Elsie Johnson at the Cooked Meats and Frost Fish dealership said that this should give us the edge on Yell in all the sprint finals in this years' Shetland Sports, and we were surprised indeed to find that the Dalrymples are Full Christians and have very few 'extra' dietary needs, though the Special Constabulary are still on Red Alert, just in case.

Two Quotes from John Barker

The jury system is something exceptional in the representitive democracies of present day capitalism, the only time when institutionally ordinary people have real power.

 

All that happened with the Angry Brigade was that it cheered up the relatively powerless for a while. 

both from John Barker in a review of 'Anarchy in the UK: The Angry Brigade' by Tom Vague, AK Press

Office Talk

This is still no on print.   I know I’m trying to do it on here.   That thing’s is still no on.   Just remind me are you in the morrow?   I don’t know if you need to sign this or not because that toss has fucked my computer.   See now you ask me I’ve forgotten.   Mine’s isnae working either.   This is nae dialling out.   Is yours a Samsung N four hundreds?   Will that get to Debbie by the morrow?   I never thought on a coffee til you said it.  Garry’s just came into next door’s.  It was strange it was two cheques came cause it was through the Enterprise.   Is that client away working anyway?   When I leave here the morrow lunchtime I’m in the town all afternoon.  He’s a fucking monkey – that offer’s up five hundred pound.   Why is nothing going to the printer?   I know those solicitors have got those offer papers so that means those clients are holding this up.   They’ve done other stuff after their mortgage.   I spoke to him a few times so that’s how I thought maybe I knew his number.   Ah bugger right up my nail — I’m going to go on holiday with a sore finger.   I’m just away to phone the furniture place so how long do you want to wait for this chair?  

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George Fox

Did George Fox have any secrets? No, precisely the same problem faced by many a similar prophet, the same curse that governs so much of today’s celebrity. The affair of George Fox's Journal drags on with its author’s unswerving eye on glory; despite the trouble, the tumults, the outrage, happily displaying a talent for repetition. That’s the final curse on those who have no secrets, a gradually reducing list of things to say. Such repetition points to a moderation in his opinion, he is no religious maven, merely a NUT. Never know where you are going and glory only in the accolades which you award yourself. Faith inaction? Solomon Eccles renounced music teaching and sold his virginals and viols, but feeling guilty, purchased them back and burned them. As McCauley said — The Puritans hated bear-baiting not because it gave pain to the bears but because it gave pleasure to the spectators.

Gordon 'Turkey' Drummer

After inventing the fish finger, Gordon 'Turkey' Drummer established himself as a major player in the breaded food market. Now he is returning with a new line.

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Erraid in Filmed Versions of Kidnapped

The brief spell David Balfour spends on Erraid is one of the most evocative in all of Stevenson, I think so. The chapter titled ‘The Islet’ is a Treasure Island in miniature; it is the ghastly pain of Jekyll and Hyde; it’s even its own travelogue. David Balfour, soaking, and becoming more wet and exhausted by the minute, living off mussels, some of which go down well, some of which make him vomit - he never knows which, and the isolation - all are stunning drama.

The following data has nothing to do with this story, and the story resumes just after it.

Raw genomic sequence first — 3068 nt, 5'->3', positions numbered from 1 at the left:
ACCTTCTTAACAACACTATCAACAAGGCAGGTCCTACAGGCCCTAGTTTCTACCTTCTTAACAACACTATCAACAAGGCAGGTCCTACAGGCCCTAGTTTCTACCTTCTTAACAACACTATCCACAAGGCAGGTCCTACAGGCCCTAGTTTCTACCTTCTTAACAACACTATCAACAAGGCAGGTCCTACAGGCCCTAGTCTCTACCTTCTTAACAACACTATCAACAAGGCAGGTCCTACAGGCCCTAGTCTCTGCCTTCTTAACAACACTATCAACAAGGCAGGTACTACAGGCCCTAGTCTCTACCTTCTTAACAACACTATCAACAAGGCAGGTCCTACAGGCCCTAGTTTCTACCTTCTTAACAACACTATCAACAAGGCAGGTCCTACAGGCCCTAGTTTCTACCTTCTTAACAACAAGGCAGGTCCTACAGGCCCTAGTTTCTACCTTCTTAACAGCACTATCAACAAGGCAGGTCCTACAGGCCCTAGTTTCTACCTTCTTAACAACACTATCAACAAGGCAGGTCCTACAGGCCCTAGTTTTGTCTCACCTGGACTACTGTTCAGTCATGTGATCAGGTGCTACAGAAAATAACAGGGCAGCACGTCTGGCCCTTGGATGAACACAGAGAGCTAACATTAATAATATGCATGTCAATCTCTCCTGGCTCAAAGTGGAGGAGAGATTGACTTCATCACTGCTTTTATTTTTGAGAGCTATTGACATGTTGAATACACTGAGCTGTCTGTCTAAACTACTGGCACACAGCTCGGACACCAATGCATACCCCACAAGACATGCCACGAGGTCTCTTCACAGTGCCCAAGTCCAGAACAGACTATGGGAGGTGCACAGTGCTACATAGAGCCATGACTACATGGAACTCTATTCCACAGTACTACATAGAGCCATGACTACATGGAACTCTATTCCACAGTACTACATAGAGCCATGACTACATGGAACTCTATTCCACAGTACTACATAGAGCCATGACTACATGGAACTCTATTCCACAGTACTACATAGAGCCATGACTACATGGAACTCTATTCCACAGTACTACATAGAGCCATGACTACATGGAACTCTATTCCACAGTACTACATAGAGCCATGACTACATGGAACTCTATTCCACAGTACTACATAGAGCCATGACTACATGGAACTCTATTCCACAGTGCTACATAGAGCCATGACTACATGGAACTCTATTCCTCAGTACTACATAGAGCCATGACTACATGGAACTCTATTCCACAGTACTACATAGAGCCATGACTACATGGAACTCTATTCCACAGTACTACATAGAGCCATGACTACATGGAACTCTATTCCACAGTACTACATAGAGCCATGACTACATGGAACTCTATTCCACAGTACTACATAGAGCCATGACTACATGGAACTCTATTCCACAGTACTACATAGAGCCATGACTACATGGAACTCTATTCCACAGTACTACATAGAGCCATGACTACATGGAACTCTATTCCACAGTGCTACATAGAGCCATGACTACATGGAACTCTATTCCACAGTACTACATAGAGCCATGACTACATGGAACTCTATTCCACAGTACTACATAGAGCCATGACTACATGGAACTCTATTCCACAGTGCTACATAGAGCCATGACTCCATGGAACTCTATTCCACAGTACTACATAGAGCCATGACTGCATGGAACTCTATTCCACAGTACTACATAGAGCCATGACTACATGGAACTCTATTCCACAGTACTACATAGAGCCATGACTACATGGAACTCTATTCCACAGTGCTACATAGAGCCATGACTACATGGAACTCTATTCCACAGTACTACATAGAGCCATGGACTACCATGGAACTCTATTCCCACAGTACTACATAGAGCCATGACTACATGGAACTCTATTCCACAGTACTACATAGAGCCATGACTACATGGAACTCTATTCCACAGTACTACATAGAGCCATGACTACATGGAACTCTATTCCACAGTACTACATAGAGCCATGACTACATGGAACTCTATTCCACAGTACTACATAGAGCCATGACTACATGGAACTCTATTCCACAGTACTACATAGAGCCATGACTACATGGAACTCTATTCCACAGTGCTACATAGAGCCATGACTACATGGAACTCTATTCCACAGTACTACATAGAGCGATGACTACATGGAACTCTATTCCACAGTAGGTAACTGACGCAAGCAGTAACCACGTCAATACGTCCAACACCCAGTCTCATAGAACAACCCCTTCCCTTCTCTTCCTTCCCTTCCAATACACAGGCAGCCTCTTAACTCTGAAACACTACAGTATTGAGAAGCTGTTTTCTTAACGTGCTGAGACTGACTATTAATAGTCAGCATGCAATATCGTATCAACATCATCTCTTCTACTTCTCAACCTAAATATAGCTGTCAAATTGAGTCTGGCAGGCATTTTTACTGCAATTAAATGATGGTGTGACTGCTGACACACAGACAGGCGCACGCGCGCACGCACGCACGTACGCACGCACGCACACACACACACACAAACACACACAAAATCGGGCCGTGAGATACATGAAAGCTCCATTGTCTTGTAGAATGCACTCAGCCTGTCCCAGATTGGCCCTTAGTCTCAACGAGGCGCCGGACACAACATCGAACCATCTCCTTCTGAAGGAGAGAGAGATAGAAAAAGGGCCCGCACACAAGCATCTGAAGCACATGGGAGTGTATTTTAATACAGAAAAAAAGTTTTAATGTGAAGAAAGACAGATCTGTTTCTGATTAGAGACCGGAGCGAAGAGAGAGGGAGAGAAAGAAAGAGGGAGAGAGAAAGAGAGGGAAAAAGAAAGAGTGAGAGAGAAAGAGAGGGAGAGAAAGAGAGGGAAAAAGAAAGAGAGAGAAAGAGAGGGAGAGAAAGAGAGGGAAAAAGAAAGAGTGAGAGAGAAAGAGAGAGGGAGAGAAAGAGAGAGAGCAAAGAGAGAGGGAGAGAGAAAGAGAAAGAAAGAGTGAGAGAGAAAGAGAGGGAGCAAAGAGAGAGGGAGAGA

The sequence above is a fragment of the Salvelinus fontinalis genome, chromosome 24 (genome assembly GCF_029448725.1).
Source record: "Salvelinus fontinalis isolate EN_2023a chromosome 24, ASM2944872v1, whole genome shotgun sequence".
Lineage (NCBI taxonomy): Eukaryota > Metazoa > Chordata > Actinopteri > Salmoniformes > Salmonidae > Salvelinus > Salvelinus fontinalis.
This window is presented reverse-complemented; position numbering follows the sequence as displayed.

‘The Islet’ begins with these words: ‘With my stepping ashore I began the most unhappy part of my adventures’; and ends with these words, some of the best in the book: ‘I have seen wicked men and fools, a great many of both; and I believe they both get paid in the end; but the fools first.’ 

Only the first BBC version of Kidnapped makes an attempt to portray the Erraid set piece on film.  The 1960 film replaces it with a mean Scots persona created by Duncan Macrae. In RLS’ Kidnapped, this character which appears in the chapter ‘Through the Isle of Mull’ is the impudent Gaelic cheat that attempts to guide Davie.

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The Black Death in Alba

I have always been drawn to this description of the Black Plague in Scotland from Andrew of Wyntoun.  Wyntoun was a Scottish poet, a canon and prior of Loch Leven on St Serf's Inch and later, a canon of St. Andrews.

Andrew Wyntoun is most famous for his Orygynale Cronykil of Scotland, which contains an early mention of Robin Hood. A striking feature in this description of the plague is the reiteration of the fact that every historian and chronicler repeats about the Black Death, that when it raged, a third of the population died from it.  Actually, chroniclers in other countries have stated that anywhere between fifty and ninety percent of the population died.

Though the plague definitely hit Scotland in 1349, it seems to have been less damaging here than elsewhere, perhaps due to the harshness of the winter.  Although this changed in 1350, the plague does also seem to have had an effect on English and Scottish relations.

I think I am most drawn in this to the cute word 'barnys' - 'bairns' to you and me.  The Book of Pluscarden (Liber Pluscardensis) also talks of a third of the population being wiped out, so the figure must be fair.

 

In Scotland, the fyrst Pestilens
Begouth, off sa gret wyolens,
That it was sayd, off lywandf men
The thyrd part it destroyid then
Efftyr that in till Scotland
A yhere or more it was wedand
Before that tyme was never sene
A pestilens in our land sda kene:
Bathe men and barnys and women
It sparred noucht for to kille them.